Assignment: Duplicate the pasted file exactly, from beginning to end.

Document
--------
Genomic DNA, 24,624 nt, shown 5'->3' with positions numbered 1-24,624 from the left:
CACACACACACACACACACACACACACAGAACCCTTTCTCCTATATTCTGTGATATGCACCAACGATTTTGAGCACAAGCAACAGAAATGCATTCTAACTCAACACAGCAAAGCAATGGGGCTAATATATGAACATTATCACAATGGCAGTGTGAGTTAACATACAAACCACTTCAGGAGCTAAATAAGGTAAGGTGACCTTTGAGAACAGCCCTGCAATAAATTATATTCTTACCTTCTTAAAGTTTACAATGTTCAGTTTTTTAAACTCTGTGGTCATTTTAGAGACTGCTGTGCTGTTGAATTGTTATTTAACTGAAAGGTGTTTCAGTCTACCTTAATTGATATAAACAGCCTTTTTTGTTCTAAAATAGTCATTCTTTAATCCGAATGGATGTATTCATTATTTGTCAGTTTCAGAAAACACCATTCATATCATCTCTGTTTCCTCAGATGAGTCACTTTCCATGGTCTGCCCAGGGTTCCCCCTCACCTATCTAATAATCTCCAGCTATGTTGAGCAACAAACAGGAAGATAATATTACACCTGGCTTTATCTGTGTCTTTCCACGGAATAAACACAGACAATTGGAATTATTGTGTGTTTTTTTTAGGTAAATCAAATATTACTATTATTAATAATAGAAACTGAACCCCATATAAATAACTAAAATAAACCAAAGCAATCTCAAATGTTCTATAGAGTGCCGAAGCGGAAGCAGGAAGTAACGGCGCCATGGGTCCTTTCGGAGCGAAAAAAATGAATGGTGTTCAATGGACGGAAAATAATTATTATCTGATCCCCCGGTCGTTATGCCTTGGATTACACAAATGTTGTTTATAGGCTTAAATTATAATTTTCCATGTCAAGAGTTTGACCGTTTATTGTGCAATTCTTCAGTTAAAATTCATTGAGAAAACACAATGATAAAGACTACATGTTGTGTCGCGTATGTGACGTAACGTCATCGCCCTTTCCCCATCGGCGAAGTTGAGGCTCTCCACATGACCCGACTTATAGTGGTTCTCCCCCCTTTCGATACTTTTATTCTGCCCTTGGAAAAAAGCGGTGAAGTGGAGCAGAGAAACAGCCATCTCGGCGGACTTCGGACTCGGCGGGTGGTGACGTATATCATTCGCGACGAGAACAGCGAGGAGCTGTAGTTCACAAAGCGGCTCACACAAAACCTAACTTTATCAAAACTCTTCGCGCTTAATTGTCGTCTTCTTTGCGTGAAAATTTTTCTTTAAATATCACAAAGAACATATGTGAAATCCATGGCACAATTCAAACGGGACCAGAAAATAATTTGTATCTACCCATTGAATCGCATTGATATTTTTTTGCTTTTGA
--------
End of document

Genomic DNA, 24,624 nt, shown 5'->3' with positions numbered 1-24,624 from the left:
CACACACACACACACACACACACACACAGAACCCTTTCTCCTATATTCTGTGATATGCACCAACGATTTTGAGCACAAGCAACAGAAATGCATTCTAACTCAACACAGCAAAGCAATGGGGCTAATATATGAACATTATCACAATGGCAGTGTGAGTTAACATACAAACCACTTCAGGAGCTAAATAAGGTAAGGTGACCTTTGAGAACAGCCCTGCAATAAATTATATTCTTACCTTCTTAAAGTTTACAATGTTCAGTTTTTTAAACTCTGTGGTCATTTTAGAGACTGCTGTGCTGTTGAATTGTTATTTAACTGAAAGGTGTTTCAGTCTACCTTAATTGATATAAACAGCCTTTTTTGTTCTAAAATAGTCATTCTTTAATCCGAATGGATGTATTCATTATTTGTCAGTTTCAGAAAACACCATTCATATCATCTCTGTTTCCTCAGATGAGTCACTTTCCATGGTCTGCCCAGGGTTCCCCCTCACCTATCTAATAATCTCCAGCTATGTTGAGCAACAAACAGGAAGATAATATTACACCTGGCTTTATCTGTGTCTTTCCACGGAATAAACACAGACAATTGGAATTATTGTGTGTTTTTTTTAGGTAAATCAAATATTACTATTATTAATAATAGAAACTGAACCCCATATAAATAACTAAAATAAACCAAAGCAATCTCAAATGTTCTATAGAGTGCCGAAGCGGAAGCAGGAAGTAACGGCGCCATGGGTCCTTTCGGAGCGAAAAAAATGAATGGTGTTCAATGGACGGAAAATAATTATTATCTGATCCCCCGGTCGTTATGCCTTGGATTACACAAATGTTGTTTATAGGCTTAAATTATAATTTTCCATGTCAAGAGTTTGACCGTTTATTGTGCAATTCTTCAGTTAAAATTCATTGAGAAAACACAATGATAAAGACTACATGTTGTGTCGCGTATGTGACGTAACGTCATCGCCCTTTCCCCATCGGCGAAGTTGAGGCTCTCCACATGACCCGACTTATAGTGGTTCTCCCCCCTTTCGATACTTTTATTCTGCCCTTGGAAAAAAGCGGTGAAGTGGAGCAGAGAAACAGCCATCTCGGCGGACTTCGGACTCGGCGGGTGGTGACGTATATCATTCGCGACGAGAACAGCGAGGAGCTGTAGTTCACAAAGCGGCTCACACAAAACCTAACTTTATCAAAACTCTTCGCGCTTAATTGTCGTCTTCTTTGCGTGAAAATTTTTCTTTAAATATCACAAAGAACATATGTGAAATCCATGGCACAATTCAAACGGGACCAGAAAATAATTTGTATCTACCCATTGAATCGCATTGATATTTTTTTGCTTTTGA